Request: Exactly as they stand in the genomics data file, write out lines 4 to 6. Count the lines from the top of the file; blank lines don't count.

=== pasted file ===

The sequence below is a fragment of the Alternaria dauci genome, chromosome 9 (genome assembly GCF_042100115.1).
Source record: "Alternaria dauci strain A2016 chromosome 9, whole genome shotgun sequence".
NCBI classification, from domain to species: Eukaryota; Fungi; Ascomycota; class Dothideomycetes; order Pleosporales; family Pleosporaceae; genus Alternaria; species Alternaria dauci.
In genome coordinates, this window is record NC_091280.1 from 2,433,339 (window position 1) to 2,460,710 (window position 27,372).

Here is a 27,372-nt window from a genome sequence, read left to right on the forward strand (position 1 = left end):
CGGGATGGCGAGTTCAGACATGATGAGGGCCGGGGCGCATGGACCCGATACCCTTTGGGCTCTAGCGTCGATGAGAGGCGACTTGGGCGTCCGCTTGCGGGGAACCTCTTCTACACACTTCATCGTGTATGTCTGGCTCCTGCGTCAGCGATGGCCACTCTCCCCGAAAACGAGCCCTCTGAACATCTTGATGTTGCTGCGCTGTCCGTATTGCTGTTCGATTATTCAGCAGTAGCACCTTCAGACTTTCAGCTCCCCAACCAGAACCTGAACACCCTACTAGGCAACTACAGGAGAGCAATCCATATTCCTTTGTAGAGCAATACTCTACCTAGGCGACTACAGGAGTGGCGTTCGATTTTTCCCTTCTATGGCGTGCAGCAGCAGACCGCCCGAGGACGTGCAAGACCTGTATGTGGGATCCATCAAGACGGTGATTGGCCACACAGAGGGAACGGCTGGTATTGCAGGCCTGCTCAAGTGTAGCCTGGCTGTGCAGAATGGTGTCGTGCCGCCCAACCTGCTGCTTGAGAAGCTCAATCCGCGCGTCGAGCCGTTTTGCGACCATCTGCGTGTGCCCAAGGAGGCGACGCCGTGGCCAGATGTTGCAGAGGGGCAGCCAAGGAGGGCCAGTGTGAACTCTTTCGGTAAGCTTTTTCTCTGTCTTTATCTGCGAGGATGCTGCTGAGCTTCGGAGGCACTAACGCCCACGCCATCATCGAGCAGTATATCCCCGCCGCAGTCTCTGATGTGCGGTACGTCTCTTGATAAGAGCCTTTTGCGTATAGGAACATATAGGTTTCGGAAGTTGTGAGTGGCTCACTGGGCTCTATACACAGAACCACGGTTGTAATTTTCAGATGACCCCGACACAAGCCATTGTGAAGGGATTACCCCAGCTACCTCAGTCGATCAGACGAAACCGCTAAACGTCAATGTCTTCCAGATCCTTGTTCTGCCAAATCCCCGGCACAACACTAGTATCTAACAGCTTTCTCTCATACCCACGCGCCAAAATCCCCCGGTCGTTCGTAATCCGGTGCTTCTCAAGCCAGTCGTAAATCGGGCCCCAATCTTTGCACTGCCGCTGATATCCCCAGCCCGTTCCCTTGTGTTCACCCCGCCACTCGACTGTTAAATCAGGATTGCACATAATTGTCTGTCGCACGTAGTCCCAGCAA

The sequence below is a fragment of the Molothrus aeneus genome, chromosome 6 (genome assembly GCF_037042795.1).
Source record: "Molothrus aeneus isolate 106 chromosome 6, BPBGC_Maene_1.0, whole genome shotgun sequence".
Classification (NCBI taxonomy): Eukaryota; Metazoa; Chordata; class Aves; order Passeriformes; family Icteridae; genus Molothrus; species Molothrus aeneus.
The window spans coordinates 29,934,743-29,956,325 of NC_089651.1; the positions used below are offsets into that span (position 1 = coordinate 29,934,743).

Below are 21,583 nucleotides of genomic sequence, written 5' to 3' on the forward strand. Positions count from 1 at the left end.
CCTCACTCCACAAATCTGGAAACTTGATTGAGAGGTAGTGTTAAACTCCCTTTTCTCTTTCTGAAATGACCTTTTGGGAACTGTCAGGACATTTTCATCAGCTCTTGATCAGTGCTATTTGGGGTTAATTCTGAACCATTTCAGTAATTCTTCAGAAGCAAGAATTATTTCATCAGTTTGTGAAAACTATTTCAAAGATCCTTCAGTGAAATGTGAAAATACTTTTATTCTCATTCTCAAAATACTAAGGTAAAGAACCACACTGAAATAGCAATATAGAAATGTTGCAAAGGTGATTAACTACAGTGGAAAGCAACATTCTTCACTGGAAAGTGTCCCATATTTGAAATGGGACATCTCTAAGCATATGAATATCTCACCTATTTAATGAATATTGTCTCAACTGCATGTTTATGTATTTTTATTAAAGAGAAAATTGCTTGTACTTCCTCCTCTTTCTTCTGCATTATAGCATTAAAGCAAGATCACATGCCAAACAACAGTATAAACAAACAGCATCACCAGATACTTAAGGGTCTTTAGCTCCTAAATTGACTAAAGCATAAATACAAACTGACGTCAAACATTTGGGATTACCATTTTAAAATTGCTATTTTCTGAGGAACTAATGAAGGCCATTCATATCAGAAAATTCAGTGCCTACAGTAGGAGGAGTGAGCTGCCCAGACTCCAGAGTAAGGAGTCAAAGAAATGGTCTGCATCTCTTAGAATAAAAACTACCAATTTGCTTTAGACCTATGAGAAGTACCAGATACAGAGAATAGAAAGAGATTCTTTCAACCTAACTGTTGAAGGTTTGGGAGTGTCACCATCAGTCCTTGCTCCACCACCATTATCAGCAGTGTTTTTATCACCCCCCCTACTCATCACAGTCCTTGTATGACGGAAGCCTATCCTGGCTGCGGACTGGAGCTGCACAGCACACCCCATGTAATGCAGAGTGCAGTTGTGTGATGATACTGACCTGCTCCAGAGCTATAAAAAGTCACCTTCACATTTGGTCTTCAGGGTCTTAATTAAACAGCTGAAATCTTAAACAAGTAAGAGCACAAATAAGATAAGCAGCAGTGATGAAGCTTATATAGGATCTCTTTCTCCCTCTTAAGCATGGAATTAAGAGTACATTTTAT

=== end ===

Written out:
In genome coordinates, this window is record NC_091280.1 from 2,433,339 (window position 1) to 2,460,710 (window position 27,372).

Here is a 27,372-nt window from a genome sequence, read left to right on the forward strand (position 1 = left end):
CGGGATGGCGAGTTCAGACATGATGAGGGCCGGGGCGCATGGACCCGATACCCTTTGGGCTCTAGCGTCGATGAGAGGCGACTTGGGCGTCCGCTTGCGGGGAACCTCTTCTACACACTTCATCGTGTATGTCTGGCTCCTGCGTCAGCGATGGCCACTCTCCCCGAAAACGAGCCCTCTGAACATCTTGATGTTGCTGCGCTGTCCGTATTGCTGTTCGATTATTCAGCAGTAGCACCTTCAGACTTTCAGCTCCCCAACCAGAACCTGAACACCCTACTAGGCAACTACAGGAGAGCAATCCATATTCCTTTGTAGAGCAATACTCTACCTAGGCGACTACAGGAGTGGCGTTCGATTTTTCCCTTCTATGGCGTGCAGCAGCAGACCGCCCGAGGACGTGCAAGACCTGTATGTGGGATCCATCAAGACGGTGATTGGCCACACAGAGGGAACGGCTGGTATTGCAGGCCTGCTCAAGTGTAGCCTGGCTGTGCAGAATGGTGTCGTGCCGCCCAACCTGCTGCTTGAGAAGCTCAATCCGCGCGTCGAGCCGTTTTGCGACCATCTGCGTGTGCCCAAGGAGGCGACGCCGTGGCCAGATGTTGCAGAGGGGCAGCCAAGGAGGGCCAGTGTGAACTCTTTCGGTAAGCTTTTTCTCTGTCTTTATCTGCGAGGATGCTGCTGAGCTTCGGAGGCACTAACGCCCACGCCATCATCGAGCAGTATATCCCCGCCGCAGTCTCTGATGTGCGGTACGTCTCTTGATAAGAGCCTTTTGCGTATAGGAACATATAGGTTTCGGAAGTTGTGAGTGGCTCACTGGGCTCTATACACAGAACCACGGTTGTAATTTTCAGATGACCCCGACACAAGCCATTGTGAAGGGATTACCCCAGCTACCTCAGTCGATCAGACGAAACCGCTAAACGTCAATGTCTTCCAGATCCTTGTTCTGCCAAATCCCCGGCACAACACTAGTATCTAACAGCTTTCTCTCATACCCACGCGCCAAAATCCCCCGGTCGTTCGTAATCCGGTGCTTCTCAAGCCAGTCGTAAATCGGGCCCCAATCTTTGCACTGCCGCTGATATCCCCAGCCCGTTCCCTTGTGTTCACCCCGCCACTCGACTGTTAAATCAGGATTGCACATAATTGTCTGTCGCACGTAGTCCCAGCAA